REVIEW ARTICLE

Am J Clin Dermatol 2003; 4 (8): 561-572 1175-0561/03/0008-0561/$30.00/0  Adis Data Information BV 2003. All rights reserved.

Differential Diagnosis of Severe Cutaneous Drug Eruptions
Nicolas Bachot and Jean-Claude Roujeau
ˆ Department of Dermatology, Hopital Henri Mondor, Universit´ e Paris XII, Cr´ eteil, France

Contents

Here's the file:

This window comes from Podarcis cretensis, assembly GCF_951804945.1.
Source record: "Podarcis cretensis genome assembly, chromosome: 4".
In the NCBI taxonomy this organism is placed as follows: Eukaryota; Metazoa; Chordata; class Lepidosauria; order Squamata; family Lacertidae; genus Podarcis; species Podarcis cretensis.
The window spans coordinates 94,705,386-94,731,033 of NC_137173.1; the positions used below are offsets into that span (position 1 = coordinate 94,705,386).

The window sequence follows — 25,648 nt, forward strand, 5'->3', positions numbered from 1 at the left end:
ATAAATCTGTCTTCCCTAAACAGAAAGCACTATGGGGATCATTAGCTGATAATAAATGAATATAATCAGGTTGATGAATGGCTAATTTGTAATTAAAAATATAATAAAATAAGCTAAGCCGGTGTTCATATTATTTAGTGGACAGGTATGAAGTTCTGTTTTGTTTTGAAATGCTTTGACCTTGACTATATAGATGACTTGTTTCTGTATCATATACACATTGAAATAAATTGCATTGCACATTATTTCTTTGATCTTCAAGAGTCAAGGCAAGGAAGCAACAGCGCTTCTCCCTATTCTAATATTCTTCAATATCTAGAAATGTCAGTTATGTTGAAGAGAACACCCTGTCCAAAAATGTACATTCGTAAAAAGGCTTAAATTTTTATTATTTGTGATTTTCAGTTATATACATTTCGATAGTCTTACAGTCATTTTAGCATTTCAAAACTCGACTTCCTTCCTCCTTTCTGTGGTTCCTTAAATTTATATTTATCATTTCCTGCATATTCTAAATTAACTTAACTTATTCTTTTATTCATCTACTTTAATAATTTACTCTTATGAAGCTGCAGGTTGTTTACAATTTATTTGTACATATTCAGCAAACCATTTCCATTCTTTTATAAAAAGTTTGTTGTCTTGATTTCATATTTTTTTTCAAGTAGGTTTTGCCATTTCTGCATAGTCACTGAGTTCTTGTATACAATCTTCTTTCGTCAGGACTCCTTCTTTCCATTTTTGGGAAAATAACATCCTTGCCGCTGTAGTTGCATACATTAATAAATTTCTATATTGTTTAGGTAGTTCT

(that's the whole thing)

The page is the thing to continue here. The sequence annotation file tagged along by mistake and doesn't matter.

Abstract . . . . . . . . . . . . . . . . . . . . . . . . . . . . . . . . . . . . . . . . . . . . . . . . . . . . . . . . . . . . . . . . . . . . . . . . . . . . . . . . . . . . . . . . . . . . . . . . . . . . . . . . . . . . . . . 561 1. Stevens-Johnson Syndrome (SJS) and Toxic Epidermal Necrolysis (TEN) . . . . . . . . . . . . . . . . . . . . . . . . . . . . . . . . . . . . . . . . . . . . . . . . . . . 562 2. Differential Diagnosis of SJS and TEN . . . . . . . . . . . . . . . . . . . . . . . . . . . . . . . . . . . . . . . . . . . . . . . . . . . . . . . . . . . . . . . . . . . . . . . . . . . . . . . . . . 564 2.1 Erythema Multiforme Major . . . . . . . . . . . . . . . . . . . . . . . . . . . . . . . . . . . . . . . . . . . . . . . . . . . . . . . . . . . . . . . . . . . . . . . . . . . . . . . . . . . . . . 564 2.2 Pustular Neutrophilic Eruption: Acute Pustular Psoriasis and Acute Generalized Exanthematous Pustulosis . . . . . . . . . . . . . . . . 565 2.3 Other Bullous Dermatosis . . . . . . . . . . . . . . . . . . . . . . . . . . . . . . . . . . . . . . . . . . . . . . . . . . . . . . . . . . . . . . . . . . . . . . . . . . . . . . . . . . . . . . . . . 565 2.3.1 Intermediate Burns . . . . . . . . . . . . . . . . . . . . . . . . . . . . . . . . . . . . . . . . . . . . . . . . . . . . . . . . . . . . . . . . . . . . . . . . . . . . . . . . . . . . . . . . 565 2.3.2 Generalized Fixed Bullous Drug Eruption . . . . . . . . . . . . . . . . . . . . . . . . . . . . . . . . . . . . . . . . . . . . . . . . . . . . . . . . . . . . . . . . . . . . . 566 2.3.3 Staphylococcal Scalded Skin Syndrome . . . . . . . . . . . . . . . . . . . . . . . . . . . . . . . . . . . . . . . . . . . . . . . . . . . . . . . . . . . . . . . . . . . . . 566 2.3.4 Edematous Erythroderma . . . . . . . . . . . . . . . . . . . . . . . . . . . . . . . . . . . . . . . . . . . . . . . . . . . . . . . . . . . . . . . . . . . . . . . . . . . . . . . . . . 566 2.3.5 Autoimmune bullous disorders . . . . . . . . . . . . . . . . . . . . . . . . . . . . . . . . . . . . . . . . . . . . . . . . . . . . . . . . . . . . . . . . . . . . . . . . . . . . . . 566 2.4 Desquamative Lesions . . . . . . . . . . . . . . . . . . . . . . . . . . . . . . . . . . . . . . . . . . . . . . . . . . . . . . . . . . . . . . . . . . . . . . . . . . . . . . . . . . . . . . . . . . . 567 2.4.1 Exfoliative dermatitis . . . . . . . . . . . . . . . . . . . . . . . . . . . . . . . . . . . . . . . . . . . . . . . . . . . . . . . . . . . . . . . . . . . . . . . . . . . . . . . . . . . . . . . 567 2.5 Summary . . . . . . . . . . . . . . . . . . . . . . . . . . . . . . . . . . . . . . . . . . . . . . . . . . . . . . . . . . . . . . . . . . . . . . . . . . . . . . . . . . . . . . . . . . . . . . . . . . . . . . . 567 3. Hypersensitivity Syndrome (HSS) or Drug Rash with Eosinophilia and Systemic Symptoms (DRESS) . . . . . . . . . . . . . . . . . . . . . . . . . . . . 567 4. Differential Diagnosis of DRESS/HSS . . . . . . . . . . . . . . . . . . . . . . . . . . . . . . . . . . . . . . . . . . . . . . . . . . . . . . . . . . . . . . . . . . . . . . . . . . . . . . . . . . . . 568 4.1 Other Cutaneous Drug Eruptions . . . . . . . . . . . . . . . . . . . . . . . . . . . . . . . . . . . . . . . . . . . . . . . . . . . . . . . . . . . . . . . . . . . . . . . . . . . . . . . . . 568 4.2 Angio-Immunoblastic Lymphadenopathy . . . . . . . . . . . . . . . . . . . . . . . . . . . . . . . . . . . . . . . . . . . . . . . . . . . . . . . . . . . . . . . . . . . . . . . . . 569 4.3 Erythroderma . . . . . . . . . . . . . . . . . . . . . . . . . . . . . . . . . . . . . . . . . . . . . . . . . . . . . . . . . . . . . . . . . . . . . . . . . . . . . . . . . . . . . . . . . . . . . . . . . . . 570 4.3.1 Lymphoma and Leukemia . . . . . . . . . . . . . . . . . . . . . . . . . . . . . . . . . . . . . . . . . . . . . . . . . . . . . . . . . . . . . . . . . . . . . . . . . . . . . . . . . 570 4.3.2 Eczema . . . . . . . . . . . . . . . . . . . . . . . . . . . . . . . . . . . . . . . . . . . . . . . . . . . . . . . . . . . . . . . . . . . . . . . . . . . . . . . . . . . . . . . . . . . . . . . . . . 570 4.3.3 Psoriasis . . . . . . . . . . . . . . . . . . . . . . . . . . . . . . . . . . . . . . . . . . . . . . . . . . . . . . . . . . . . . . . . . . . . . . . . . . . . . . . . . . . . . . . . . . . . . . . . . . 570 4.4 Vasculitis . . . . . . . . . . . . . . . . . . . . . . . . . . . . . . . . . . . . . . . . . . . . . . . . . . . . . . . . . . . . . . . . . . . . . . . . . . . . . . . . . . . . . . . . . . . . . . . . . . . . . . . 570 4.5 Acute Viral Infections . . . . . . . . . . . . . . . . . . . . . . . . . . . . . . . . . . . . . . . . . . . . . . . . . . . . . . . . . . . . . . . . . . . . . . . . . . . . . . . . . . . . . . . . . . . . 570 4.5.1 Primary HIV infection . . . . . . . . . . . . . . . . . . . . . . . . . . . . . . . . . . . . . . . . . . . . . . . . . . . . . . . . . . . . . . . . . . . . . . . . . . . . . . . . . . . . . . 570 4.5.2 Human Herpes Virus 6 . . . . . . . . . . . . . . . . . . . . . . . . . . . . . . . . . . . . . . . . . . . . . . . . . . . . . . . . . . . . . . . . . . . . . . . . . . . . . . . . . . . . . 571 4.5.3 Epstein Barr Virus . . . . . . . . . . . . . . . . . . . . . . . . . . . . . . . . . . . . . . . . . . . . . . . . . . . . . . . . . . . . . . . . . . . . . . . . . . . . . . . . . . . . . . . . . . 571 5. Skin Biopsies of Severe Cutaneous Drug Eruptions . . . . . . . . . . . . . . . . . . . . . . . . . . . . . . . . . . . . . . . . . . . . . . . . . . . . . . . . . . . . . . . . . . . . . . 571 6. Conclusion . . . . . . . . . . . . . . . . . . . . . . . . . . . . . . . . . . . . . . . . . . . . . . . . . . . . . . . . . . . . . . . . . . . . . . . . . . . . . . . . . . . . . . . . . . . . . . . . . . . . . . . . . 571